The issue these days isn't that cyber insurance isn’t being bought; it’s that the wrong cyber insurance is being bought. The core problem is that there is a mismatch between the insurance purchased and the actual risks that the company is insuring against. We see this over and over again in wholly different contexts where there's just a bad match between the policy that was bought and the risk that actually is incurred when the event occurs.

“I would say easily a half the cases we work—and we're working for major, major American companies—there's somebody very, very unhappy at the client about the extent to which their cyber policy actually responds to the event and they're very surprised that it's not responding in the way they thought it would respond.”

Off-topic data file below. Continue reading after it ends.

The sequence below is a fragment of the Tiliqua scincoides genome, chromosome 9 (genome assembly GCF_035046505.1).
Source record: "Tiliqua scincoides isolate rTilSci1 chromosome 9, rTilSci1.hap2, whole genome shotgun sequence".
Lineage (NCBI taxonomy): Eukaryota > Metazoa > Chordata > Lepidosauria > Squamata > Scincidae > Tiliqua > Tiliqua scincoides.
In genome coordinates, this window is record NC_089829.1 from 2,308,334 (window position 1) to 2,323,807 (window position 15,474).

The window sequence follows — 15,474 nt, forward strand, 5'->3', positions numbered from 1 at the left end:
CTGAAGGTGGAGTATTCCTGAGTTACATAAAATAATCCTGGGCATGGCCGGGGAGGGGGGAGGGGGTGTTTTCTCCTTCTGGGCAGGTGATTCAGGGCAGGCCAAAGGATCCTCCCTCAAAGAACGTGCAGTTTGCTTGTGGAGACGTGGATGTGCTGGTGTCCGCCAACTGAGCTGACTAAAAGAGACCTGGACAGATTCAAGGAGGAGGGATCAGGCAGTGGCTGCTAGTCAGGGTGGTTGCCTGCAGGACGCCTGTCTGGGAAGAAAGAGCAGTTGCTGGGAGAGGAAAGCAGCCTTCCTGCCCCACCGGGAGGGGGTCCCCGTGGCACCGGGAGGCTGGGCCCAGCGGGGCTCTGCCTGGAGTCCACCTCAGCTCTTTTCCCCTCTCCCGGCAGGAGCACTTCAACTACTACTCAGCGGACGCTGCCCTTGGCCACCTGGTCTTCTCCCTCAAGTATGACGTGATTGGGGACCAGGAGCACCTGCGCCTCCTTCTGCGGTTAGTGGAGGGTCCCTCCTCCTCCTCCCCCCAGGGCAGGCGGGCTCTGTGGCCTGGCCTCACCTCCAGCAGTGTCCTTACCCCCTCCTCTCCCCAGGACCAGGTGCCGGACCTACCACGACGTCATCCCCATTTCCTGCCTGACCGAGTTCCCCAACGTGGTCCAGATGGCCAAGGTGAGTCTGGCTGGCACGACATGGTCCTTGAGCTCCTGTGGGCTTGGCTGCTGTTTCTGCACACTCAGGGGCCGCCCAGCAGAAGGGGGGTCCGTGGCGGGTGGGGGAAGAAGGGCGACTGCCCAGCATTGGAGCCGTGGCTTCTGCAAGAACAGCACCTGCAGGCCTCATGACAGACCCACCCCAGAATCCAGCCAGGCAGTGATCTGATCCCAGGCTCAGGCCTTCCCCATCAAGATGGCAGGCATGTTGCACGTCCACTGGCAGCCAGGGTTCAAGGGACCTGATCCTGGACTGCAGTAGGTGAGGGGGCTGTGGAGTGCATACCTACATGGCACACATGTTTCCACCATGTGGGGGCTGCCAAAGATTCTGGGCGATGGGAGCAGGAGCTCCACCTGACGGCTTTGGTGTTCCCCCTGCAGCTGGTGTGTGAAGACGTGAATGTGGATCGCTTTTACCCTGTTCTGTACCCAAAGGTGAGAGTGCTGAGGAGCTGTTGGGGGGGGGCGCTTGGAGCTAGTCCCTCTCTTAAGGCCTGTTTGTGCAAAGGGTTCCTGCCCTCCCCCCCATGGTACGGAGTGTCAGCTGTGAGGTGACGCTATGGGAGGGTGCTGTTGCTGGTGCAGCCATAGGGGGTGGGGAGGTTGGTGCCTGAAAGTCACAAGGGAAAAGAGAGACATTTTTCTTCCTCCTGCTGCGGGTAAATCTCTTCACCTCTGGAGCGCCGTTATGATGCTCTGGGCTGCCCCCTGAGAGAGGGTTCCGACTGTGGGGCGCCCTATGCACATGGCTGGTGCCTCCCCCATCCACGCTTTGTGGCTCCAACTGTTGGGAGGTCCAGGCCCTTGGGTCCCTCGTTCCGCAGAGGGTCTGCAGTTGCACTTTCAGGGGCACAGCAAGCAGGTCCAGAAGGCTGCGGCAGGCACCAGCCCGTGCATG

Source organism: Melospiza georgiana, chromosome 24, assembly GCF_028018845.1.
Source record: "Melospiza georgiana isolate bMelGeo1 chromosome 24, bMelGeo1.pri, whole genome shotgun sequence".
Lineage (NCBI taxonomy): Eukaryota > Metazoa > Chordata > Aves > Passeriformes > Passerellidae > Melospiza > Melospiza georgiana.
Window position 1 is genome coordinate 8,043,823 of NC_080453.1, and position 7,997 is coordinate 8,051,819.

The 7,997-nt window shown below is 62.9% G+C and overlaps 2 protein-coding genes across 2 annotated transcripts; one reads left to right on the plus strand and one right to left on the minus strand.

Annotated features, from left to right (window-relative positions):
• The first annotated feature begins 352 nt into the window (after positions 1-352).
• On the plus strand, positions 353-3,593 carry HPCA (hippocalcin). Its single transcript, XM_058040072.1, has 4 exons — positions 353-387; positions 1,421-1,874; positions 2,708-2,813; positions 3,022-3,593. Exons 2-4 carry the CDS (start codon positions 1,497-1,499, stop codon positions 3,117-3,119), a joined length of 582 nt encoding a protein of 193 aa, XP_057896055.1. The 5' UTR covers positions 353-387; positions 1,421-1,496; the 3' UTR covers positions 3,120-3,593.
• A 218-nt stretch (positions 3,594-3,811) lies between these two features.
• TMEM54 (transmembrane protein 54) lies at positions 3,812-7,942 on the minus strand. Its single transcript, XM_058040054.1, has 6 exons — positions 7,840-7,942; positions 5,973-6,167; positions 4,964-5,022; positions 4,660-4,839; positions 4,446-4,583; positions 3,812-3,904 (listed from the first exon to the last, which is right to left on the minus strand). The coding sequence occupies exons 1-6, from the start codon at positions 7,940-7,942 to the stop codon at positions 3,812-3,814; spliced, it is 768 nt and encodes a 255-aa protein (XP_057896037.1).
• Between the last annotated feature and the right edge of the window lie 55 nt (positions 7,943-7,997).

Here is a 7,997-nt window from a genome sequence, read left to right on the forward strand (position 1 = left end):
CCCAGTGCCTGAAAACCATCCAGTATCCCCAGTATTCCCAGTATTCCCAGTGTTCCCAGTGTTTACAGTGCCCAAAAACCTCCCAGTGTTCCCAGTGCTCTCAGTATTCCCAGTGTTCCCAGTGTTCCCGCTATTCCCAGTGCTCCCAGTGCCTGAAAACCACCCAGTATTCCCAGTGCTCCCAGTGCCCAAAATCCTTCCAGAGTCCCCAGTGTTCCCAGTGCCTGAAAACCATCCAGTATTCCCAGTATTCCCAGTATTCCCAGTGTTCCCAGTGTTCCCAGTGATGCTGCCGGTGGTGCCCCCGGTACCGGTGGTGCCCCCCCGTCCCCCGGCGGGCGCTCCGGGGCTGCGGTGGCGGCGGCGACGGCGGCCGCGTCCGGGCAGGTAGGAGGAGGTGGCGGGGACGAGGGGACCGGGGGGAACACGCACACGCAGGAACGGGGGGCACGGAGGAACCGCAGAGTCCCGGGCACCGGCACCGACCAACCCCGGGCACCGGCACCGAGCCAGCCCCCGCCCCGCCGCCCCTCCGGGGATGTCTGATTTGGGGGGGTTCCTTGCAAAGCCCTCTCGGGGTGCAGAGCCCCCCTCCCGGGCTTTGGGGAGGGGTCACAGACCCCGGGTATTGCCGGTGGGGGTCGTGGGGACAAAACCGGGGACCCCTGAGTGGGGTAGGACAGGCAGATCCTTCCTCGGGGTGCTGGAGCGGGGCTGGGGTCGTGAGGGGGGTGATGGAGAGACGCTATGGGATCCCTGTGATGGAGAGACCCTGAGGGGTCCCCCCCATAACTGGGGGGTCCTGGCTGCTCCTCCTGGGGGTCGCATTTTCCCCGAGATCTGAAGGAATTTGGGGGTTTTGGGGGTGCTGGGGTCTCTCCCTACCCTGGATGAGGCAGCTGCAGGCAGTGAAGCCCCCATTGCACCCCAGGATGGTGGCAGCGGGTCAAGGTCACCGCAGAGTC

– Doug Meal


As organizations mature their Cybersecurity capabilities, the importance of managing legal risks by structuring their planning for and response to a breach is of paramount importance. None of the insights shared here are difficult to implement, yet too many organizations are unaware of the legal risks they expose themselves to by not being thoughtful in how they structure their assessments, policies, and communications. Actively engaging legal counsel for assessments and incident response teams provides another level of protection from regulators and class action lawsuits. Simplifying incident response plans and streamlining policies and communications, offer a straightforward approach to mitigating a substantial amount of your legal risk.

Read part 2: Reducing Your Legal Exposure After a Cybersecurity Incident